I am told the kids all woke up around 4:30 am Christmas morning. I didn’t hear a thing, thankfully. David heard them and sent them all back to bed till 6am. At 6am I heard David get back out of bed and he told me the kids would all be up so he was headed to turn the lights on the Christmas tree. The tree is on the back deck of the boat, but the presents were all inside so the dew wouldn’t get them all wet. As you can see in the pictures, the sun was not up yet, but we started opening presents anyway. We didn’t have many to open since we had one BIG present for all of us. The kids had each gotten each other a gift (mostly dollar store trinkets) and then David and I got 2 or 3 things for each of the kids, mostly books—a very useful gift for the boat. After they opened all their little presents and played with them a bit, we got out the BIG present. It was a box we had wrapped. Inside were clues to the BIG gift.
I had warned the kids that I was not buying them any toys this year, because we were just doing this one BIG gift for the family. I am not sure they believed me, but I tried to prep them. We don’t have room on the boat for a lot of toys, and what more do they need? I didn’t need to bother prepping them, as the dollar store gifts that they had each gotten each other were great toys that they loved playing with. Plus—in a few weeks, if they hadn’t broken yet, they could mysteriously disappear and not really be missed.
When they opened the big box, inside they found a smaller wrapped present for each kid and a shoebox. They each opened their present at the same time and pulled out a Disney tee shirt. Then they rushed to the shoe box and found their Disney hats, pins and lanyards. They immediately knew what their gift was—a trip to Disney World.
Since we had arrived in Florida, the month before, the kids had been talking about “when” could be go to Disney World. If we were out shopping one would ask for a toy or even a candy bar, and another would say “no, don’t ask for it—we need to save money so we can go to Disney World”. We had been talking with the kids about budgeting and saving money for special trips and things we want. They put in a good effort of remembering that if they wanted to go to Disney World they would need to sacrifice other things they might want to save for the trip. Needless to say, they were very excited.
Then they wanted to know “when?” They knew our friends, the Despain family, were arriving that night to spend a week on the boat with us. So we let them know that a week from today, we would leave the boat and ALL go to Disney World together. That made them more excited. They were thrilled to be going with their friends.
After all the excitement, it was time for a special Christmas Breakfast. A few years ago I came upon the most delicious Baked French Toast recipe by Paula Deen, with a carmelized pecan praline topping. It is soooo delicious, just writing about it makes me want to make it again. This has become our holiday tradition for Christmas, Mother’s and Father’s Day Breakfast.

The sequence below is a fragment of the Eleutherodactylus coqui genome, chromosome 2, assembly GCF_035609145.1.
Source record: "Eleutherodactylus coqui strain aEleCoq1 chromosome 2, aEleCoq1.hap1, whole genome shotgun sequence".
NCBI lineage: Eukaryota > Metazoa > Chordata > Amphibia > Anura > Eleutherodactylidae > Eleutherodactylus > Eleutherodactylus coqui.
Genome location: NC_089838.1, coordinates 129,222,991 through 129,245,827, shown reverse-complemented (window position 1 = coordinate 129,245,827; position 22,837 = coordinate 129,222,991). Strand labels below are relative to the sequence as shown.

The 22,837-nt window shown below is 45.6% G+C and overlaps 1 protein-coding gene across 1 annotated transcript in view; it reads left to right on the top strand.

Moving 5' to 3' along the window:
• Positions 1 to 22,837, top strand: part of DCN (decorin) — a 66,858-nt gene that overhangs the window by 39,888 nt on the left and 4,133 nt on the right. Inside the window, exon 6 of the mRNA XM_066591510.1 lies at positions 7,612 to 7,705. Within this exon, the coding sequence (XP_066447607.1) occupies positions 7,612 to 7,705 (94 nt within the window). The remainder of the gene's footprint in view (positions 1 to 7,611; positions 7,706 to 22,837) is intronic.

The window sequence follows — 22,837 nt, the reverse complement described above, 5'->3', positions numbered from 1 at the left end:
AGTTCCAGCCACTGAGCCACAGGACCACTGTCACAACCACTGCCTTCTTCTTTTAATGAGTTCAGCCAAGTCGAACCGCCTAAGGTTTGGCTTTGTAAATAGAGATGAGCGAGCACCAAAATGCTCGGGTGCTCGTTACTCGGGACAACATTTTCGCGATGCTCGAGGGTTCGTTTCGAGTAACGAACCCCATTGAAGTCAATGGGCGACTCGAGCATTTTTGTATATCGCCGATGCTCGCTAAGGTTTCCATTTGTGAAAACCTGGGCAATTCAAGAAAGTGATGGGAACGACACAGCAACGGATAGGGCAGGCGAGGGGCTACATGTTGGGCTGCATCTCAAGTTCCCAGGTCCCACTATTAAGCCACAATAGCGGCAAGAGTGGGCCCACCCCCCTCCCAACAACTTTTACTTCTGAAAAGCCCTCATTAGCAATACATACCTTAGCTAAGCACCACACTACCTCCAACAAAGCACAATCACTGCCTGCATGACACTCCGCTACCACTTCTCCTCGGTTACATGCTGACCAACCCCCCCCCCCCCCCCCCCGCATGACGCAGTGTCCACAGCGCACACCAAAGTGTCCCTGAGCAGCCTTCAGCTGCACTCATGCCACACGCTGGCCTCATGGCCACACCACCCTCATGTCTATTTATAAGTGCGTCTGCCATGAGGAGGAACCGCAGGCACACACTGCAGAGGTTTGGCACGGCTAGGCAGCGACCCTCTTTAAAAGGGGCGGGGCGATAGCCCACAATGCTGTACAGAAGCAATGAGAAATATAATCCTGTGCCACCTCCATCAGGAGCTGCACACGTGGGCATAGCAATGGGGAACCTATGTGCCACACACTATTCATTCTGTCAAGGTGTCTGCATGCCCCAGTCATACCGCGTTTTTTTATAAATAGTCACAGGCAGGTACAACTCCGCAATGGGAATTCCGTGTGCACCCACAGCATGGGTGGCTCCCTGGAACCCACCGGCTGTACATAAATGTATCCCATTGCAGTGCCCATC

After Breakfast we finished getting dressed for Church. We were at the mooring field in Vero Beach so we had to dinghy to shore where our bikes were locked up and then ride them 5 miles to church. It was a pleasant Christmas morning and we arrived at church just in time. The ward here had prepared a lovely musical sacrament meeting remembering the birth of our Savior. Only sacrament meeting was held, no other meetings, so we loaded back on the bikes and headed back to the boat. We had a busy afternoon.
Each year we make a gingerbread house—usually before Christmas. We don’t actually like eating the gingerbread houses when we’re done, but we like the fun family activity of building it together. This year I had decided I would make the gingerbread house from scratch. We have always just purchased a box kit in the past. But I hoped that by making it, we would enjoy eating it. And I was right. Homemade is much yummier, as it is with most things.
Because I had been sick for most of December, I didn’t find the energy to make the Gingerbread House until just before Christmas, and then it needs a day or 2 to dry out so it is stiff enough to stand up. I had bought a cookie cutter set for the walls and roof pieces, which made it easy to make sure all the pieces would easily fit together.
On Christmas afternoon, we were busy decorating our house. As I was researched what to use to “glue” the house together, I came across a recommendation of just using melted sugar. So that is what we did and it worked great. I just melted white sugar in a fry pan and painted it onto the seams and stuck the walls and roof on, and within 30 mins it was sturdy and ready for decorating. Grandma Kate had brought us a great supply of candy at Thanksgiving, so we got out the box from her to decorate with. I whipped up a sugar cookie frosting and spread that on the roof and “ground” of the house and the kids had a great time decorating. This year, we really enjoyed eating our finished product. Both the gingerbread and the frosting were delicious!